All-American Canal System recognized as national historic landmark

Monday, the All-American Canal and Imperial Dam System was recognized as a national historic civil engineering landmark by the American Society of Engineers, local water users and dignitaries. Pictured unveiling the plaque, are, from left: Douglas J. Nicholls, Mayor of Yuma, Norma Sierra Galindo, President, IID Board of Directors, Michael D. Norris, Deputy Manager, U.S. Bureau of Reclamation, Mark W. Woodson, 2016 President, ASCE, Tomás Oliva, Senior Field Representative, Imperial County for U.S. Rep. Juan Vargas (CA-51) and Tom Davis, Manager, Yuma County Water Users’ Association.

YUMA — Eighty-two years after ground was first broken 20 miles north of here to construct Imperial Dam and the All-American Canal waterworks, Imperial Irrigation District, the U.S. Bureau of Reclamation and local dignitaries gathered to commemorate the water delivery system as a national historic civil engineering landmark.

The distinction was made by the American Society of Civil Engineers, San Diego Chapter during ceremonies Monday.

The All-American Canal System, which includes Imperial Dam operations, is the largest water supply and irrigation canal in terms of capacity in the nation, serving the Yuma, Coachella Valley and Imperial Valley areas.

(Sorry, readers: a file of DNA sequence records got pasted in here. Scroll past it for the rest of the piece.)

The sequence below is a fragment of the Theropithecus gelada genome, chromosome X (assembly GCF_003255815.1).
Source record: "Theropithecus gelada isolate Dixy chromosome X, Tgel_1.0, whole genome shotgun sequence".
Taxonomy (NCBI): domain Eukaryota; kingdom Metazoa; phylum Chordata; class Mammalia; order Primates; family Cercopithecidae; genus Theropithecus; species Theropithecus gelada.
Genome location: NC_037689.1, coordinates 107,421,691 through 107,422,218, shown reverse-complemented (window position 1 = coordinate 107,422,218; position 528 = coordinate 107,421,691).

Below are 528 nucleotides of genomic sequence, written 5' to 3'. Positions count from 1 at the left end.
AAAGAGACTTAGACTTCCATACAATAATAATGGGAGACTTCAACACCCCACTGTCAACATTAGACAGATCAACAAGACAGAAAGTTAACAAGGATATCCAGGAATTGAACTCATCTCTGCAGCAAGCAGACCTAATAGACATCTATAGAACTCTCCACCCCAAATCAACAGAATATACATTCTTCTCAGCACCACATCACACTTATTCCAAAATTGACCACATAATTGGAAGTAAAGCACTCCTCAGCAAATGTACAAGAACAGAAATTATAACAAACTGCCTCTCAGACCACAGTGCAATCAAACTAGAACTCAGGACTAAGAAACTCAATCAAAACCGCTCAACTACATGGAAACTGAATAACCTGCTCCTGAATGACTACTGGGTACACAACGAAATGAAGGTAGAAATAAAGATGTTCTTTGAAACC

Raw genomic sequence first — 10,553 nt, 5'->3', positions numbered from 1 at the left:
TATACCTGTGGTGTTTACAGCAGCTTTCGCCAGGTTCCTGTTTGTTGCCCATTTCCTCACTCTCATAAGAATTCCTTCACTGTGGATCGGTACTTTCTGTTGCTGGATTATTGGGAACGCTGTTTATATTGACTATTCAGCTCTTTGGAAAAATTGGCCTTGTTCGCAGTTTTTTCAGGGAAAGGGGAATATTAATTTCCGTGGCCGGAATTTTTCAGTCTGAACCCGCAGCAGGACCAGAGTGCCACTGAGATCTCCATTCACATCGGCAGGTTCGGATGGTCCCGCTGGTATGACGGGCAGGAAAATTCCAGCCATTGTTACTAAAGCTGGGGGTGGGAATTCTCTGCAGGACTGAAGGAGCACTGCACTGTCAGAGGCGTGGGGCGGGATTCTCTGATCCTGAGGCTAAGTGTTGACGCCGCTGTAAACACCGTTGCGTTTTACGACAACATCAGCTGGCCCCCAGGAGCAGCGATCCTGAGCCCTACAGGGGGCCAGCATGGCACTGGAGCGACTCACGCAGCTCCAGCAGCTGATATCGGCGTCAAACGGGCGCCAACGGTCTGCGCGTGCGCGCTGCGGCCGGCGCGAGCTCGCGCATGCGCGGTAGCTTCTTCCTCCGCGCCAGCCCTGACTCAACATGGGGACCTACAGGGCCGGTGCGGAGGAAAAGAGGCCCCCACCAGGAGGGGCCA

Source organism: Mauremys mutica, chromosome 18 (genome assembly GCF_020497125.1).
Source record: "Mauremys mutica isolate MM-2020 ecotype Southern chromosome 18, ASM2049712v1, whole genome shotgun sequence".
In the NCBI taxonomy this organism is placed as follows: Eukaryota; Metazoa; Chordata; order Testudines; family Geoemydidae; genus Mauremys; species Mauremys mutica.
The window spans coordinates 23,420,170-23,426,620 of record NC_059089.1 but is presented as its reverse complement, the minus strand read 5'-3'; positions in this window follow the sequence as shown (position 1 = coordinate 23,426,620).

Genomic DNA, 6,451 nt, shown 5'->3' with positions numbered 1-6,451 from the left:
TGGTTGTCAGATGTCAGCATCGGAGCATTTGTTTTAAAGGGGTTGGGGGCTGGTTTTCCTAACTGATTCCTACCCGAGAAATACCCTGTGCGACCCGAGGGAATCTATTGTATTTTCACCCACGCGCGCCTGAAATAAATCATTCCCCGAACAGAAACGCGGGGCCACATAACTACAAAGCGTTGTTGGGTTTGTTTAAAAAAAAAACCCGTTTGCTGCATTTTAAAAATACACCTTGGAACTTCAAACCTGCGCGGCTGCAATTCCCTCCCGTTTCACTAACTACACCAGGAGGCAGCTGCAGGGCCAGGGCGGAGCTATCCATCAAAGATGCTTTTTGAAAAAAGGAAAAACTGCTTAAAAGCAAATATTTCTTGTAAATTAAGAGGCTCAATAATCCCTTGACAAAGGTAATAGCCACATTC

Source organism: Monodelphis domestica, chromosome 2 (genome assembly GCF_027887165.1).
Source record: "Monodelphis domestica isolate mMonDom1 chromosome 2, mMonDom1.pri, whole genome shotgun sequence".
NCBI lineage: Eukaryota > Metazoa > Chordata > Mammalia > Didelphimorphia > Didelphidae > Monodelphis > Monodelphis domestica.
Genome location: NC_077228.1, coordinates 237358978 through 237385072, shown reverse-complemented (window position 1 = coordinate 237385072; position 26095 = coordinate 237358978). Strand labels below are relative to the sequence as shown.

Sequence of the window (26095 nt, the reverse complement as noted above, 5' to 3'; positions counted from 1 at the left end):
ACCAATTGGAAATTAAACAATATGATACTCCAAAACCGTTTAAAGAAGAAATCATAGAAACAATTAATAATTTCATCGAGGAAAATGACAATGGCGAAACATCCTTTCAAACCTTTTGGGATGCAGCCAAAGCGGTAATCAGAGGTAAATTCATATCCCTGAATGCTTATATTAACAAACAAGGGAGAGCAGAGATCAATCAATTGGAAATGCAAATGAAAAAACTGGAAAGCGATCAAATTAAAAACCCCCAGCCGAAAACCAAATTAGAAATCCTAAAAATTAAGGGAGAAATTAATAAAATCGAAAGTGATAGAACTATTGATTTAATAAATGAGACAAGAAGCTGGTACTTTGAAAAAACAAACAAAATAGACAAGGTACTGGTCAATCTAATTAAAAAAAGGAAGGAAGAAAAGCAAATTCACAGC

In the Imperial Valley alone, the All-American carries an average of 2.6 million acre-feet of water, supports one of the richest agricultural areas in the world that provides the bulk of the nation’s winter vegetable crop and generates renewable energy for the desert southwest through six hydroelectric facilities.

Considered to be an engineering marvel even by today’s standards, the All-American Canal System, which was conceived and developed in the depths of the Great Depression, “is one of the pre-eminent water supply systems in the world,” said Norma Jean Mattei, Ph.D., P.E., F.SEI. F. ASCE, 2017 president of the ASCE. “It provides a safe and reliable source of irrigation water for over one-half million acres of year-round agricultural production and provides domestic water for over 150,000 residents.”

Nearly 80 years after entering service, the dam and canal system “continues to perform well beyond expectations,” added Norma Sierra Galindo, president of the IID Board of Directors. “Reliability enhancements, operational storage improvements and power generation efficiencies incorporated into the original design, make this water delivery system so important to the lives of a tremendous number of people across our harsh desert region. We will forever be indebted to the original team of engineering geniuses who had the foresight and flexibility to design a system to reliably bring water to the valley.”

Imperial Dam, the All-American Canal and the Gila Headworks are operated and maintained by Imperial Irrigation District with costs shared by Reclamation, Coachella Valley Water District, Yuma County Water Users’ Association and other water users.